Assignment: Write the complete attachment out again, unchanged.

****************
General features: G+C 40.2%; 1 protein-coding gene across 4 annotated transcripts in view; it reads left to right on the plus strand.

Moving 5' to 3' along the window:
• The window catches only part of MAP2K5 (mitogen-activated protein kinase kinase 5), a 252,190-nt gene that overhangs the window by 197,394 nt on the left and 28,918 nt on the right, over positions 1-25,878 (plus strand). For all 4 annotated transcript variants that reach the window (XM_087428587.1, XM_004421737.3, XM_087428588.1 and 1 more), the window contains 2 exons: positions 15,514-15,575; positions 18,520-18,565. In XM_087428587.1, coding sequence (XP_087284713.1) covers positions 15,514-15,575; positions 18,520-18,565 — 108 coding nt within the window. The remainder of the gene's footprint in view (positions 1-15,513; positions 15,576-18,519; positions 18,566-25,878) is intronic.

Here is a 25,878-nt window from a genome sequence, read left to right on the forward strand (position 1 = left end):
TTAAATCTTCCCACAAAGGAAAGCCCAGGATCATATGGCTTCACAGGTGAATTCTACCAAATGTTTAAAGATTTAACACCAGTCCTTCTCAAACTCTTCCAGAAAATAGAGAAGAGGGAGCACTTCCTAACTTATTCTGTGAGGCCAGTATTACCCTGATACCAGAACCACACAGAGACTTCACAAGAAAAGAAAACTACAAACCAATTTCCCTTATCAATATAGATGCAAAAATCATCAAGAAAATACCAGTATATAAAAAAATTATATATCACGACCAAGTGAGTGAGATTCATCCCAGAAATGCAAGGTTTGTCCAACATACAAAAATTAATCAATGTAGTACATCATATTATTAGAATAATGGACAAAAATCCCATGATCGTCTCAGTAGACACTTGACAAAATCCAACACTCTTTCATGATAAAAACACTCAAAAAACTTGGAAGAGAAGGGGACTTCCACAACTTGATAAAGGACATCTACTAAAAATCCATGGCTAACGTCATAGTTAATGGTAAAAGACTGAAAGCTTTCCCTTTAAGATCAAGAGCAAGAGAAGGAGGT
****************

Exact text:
General features: G+C 40.2%; 1 protein-coding gene across 4 annotated transcripts in view; it reads left to right on the plus strand.

Moving 5' to 3' along the window:
• The window catches only part of MAP2K5 (mitogen-activated protein kinase kinase 5), a 252,190-nt gene that overhangs the window by 197,394 nt on the left and 28,918 nt on the right, over positions 1-25,878 (plus strand). For all 4 annotated transcript variants that reach the window (XM_087428587.1, XM_004421737.3, XM_087428588.1 and 1 more), the window contains 2 exons: positions 15,514-15,575; positions 18,520-18,565. In XM_087428587.1, coding sequence (XP_087284713.1) covers positions 15,514-15,575; positions 18,520-18,565 — 108 coding nt within the window. The remainder of the gene's footprint in view (positions 1-15,513; positions 15,576-18,519; positions 18,566-25,878) is intronic.

Here is a 25,878-nt window from a genome sequence, read left to right on the forward strand (position 1 = left end):
TTAAATCTTCCCACAAAGGAAAGCCCAGGATCATATGGCTTCACAGGTGAATTCTACCAAATGTTTAAAGATTTAACACCAGTCCTTCTCAAACTCTTCCAGAAAATAGAGAAGAGGGAGCACTTCCTAACTTATTCTGTGAGGCCAGTATTACCCTGATACCAGAACCACACAGAGACTTCACAAGAAAAGAAAACTACAAACCAATTTCCCTTATCAATATAGATGCAAAAATCATCAAGAAAATACCAGTATATAAAAAAATTATATATCACGACCAAGTGAGTGAGATTCATCCCAGAAATGCAAGGTTTGTCCAACATACAAAAATTAATCAATGTAGTACATCATATTATTAGAATAATGGACAAAAATCCCATGATCGTCTCAGTAGACACTTGACAAAATCCAACACTCTTTCATGATAAAAACACTCAAAAAACTTGGAAGAGAAGGGGACTTCCACAACTTGATAAAGGACATCTACTAAAAATCCATGGCTAACGTCATAGTTAATGGTAAAAGACTGAAAGCTTTCCCTTTAAGATCAAGAGCAAGAGAAGGAGGT